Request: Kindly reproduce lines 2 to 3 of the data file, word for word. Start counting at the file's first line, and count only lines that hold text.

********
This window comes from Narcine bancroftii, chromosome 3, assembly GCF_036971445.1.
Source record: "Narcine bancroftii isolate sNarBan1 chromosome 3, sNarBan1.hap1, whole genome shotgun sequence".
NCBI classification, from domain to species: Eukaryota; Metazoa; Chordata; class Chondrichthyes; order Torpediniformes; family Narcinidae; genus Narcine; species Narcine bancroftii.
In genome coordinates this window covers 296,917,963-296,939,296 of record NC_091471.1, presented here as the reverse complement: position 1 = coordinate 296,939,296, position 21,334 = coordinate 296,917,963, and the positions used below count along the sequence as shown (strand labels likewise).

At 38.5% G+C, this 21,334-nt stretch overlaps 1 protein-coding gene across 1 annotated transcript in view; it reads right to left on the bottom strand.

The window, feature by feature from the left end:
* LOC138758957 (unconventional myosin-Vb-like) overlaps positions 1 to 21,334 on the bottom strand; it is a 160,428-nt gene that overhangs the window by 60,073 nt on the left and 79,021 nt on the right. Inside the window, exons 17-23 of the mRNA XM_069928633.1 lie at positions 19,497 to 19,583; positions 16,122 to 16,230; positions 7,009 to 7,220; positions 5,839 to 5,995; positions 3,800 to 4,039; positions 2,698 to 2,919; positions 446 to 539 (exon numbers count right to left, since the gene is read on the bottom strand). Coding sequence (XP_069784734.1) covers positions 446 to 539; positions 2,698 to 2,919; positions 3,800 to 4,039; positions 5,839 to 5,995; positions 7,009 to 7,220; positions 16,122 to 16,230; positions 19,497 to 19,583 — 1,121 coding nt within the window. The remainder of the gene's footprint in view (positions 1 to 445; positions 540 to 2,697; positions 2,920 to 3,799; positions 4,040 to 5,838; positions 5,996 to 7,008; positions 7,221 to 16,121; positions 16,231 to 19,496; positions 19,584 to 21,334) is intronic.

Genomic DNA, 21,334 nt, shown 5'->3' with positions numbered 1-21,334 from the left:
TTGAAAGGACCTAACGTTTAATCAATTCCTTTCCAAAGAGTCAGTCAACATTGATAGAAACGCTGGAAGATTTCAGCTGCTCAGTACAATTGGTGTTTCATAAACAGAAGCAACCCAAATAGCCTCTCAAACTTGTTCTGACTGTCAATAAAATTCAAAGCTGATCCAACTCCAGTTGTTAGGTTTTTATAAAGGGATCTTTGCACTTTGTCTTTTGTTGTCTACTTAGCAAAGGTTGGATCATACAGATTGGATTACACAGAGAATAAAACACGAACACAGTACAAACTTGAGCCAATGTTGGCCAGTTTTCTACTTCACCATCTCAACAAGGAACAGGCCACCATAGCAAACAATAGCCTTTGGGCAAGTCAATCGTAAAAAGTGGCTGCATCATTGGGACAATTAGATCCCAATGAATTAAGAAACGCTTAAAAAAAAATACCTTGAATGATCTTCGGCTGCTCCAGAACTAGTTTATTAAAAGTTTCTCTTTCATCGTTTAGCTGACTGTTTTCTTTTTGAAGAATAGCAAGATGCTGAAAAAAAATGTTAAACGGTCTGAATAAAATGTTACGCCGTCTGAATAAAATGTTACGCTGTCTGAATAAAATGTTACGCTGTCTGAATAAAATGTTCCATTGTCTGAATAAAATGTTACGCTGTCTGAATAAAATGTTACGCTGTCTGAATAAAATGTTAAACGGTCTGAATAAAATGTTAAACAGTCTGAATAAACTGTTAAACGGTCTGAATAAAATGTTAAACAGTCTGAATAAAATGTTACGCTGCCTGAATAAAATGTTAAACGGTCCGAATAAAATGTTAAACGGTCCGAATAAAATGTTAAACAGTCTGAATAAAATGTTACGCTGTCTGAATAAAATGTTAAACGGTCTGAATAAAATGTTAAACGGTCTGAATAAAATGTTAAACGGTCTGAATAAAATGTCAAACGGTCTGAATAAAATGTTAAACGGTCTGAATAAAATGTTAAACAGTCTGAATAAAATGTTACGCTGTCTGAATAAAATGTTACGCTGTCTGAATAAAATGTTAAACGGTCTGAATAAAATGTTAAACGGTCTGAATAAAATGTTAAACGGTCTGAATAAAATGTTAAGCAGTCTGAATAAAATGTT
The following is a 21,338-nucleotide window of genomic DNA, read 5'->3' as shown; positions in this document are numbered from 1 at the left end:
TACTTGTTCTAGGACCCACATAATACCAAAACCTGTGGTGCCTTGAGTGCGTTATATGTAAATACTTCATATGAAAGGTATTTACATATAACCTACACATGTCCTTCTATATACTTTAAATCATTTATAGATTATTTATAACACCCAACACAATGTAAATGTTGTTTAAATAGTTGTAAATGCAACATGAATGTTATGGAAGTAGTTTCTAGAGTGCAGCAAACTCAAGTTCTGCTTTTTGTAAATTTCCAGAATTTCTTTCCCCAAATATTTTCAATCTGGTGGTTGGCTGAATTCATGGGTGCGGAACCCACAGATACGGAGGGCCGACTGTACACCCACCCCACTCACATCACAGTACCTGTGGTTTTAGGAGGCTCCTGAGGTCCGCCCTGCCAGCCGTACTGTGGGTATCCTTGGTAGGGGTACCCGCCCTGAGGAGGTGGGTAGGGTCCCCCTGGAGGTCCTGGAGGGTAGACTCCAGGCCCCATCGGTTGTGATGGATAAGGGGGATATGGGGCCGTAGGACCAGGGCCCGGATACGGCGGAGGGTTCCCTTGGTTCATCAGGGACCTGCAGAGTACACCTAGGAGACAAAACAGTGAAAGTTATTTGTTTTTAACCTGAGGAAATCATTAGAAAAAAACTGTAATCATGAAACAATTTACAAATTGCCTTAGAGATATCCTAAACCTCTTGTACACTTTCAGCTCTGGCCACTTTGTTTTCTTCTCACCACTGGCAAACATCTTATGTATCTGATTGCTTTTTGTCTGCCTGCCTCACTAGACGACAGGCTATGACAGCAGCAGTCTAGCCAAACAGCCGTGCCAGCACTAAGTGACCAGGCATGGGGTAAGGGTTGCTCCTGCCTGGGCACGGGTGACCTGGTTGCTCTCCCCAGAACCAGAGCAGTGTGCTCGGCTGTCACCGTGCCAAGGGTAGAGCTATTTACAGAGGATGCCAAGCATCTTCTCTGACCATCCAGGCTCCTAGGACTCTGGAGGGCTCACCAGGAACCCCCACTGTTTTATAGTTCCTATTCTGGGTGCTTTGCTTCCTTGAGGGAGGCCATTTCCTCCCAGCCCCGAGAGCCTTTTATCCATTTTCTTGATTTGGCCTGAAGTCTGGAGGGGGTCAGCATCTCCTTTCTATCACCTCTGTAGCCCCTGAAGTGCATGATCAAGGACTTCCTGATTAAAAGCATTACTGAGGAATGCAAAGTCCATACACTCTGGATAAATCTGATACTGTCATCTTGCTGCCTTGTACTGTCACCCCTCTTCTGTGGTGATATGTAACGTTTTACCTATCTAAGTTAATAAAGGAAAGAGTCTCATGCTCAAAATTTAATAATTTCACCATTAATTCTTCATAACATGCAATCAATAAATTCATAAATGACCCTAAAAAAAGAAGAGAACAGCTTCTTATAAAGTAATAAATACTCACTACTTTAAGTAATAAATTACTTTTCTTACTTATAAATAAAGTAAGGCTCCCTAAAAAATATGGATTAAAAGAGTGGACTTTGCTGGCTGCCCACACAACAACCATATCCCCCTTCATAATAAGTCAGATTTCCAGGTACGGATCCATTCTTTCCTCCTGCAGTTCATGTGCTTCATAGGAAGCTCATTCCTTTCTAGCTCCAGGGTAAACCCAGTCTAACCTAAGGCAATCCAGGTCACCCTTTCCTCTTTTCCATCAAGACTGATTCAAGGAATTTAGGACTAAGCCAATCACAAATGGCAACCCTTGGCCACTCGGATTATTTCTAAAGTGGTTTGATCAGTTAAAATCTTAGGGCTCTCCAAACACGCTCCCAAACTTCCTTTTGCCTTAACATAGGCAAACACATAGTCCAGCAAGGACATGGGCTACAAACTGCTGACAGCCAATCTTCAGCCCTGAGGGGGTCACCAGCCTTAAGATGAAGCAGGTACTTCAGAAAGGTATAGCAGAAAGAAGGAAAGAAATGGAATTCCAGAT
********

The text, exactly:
Source record: "Narcine bancroftii isolate sNarBan1 chromosome 3, sNarBan1.hap1, whole genome shotgun sequence".
NCBI classification, from domain to species: Eukaryota; Metazoa; Chordata; class Chondrichthyes; order Torpediniformes; family Narcinidae; genus Narcine; species Narcine bancroftii.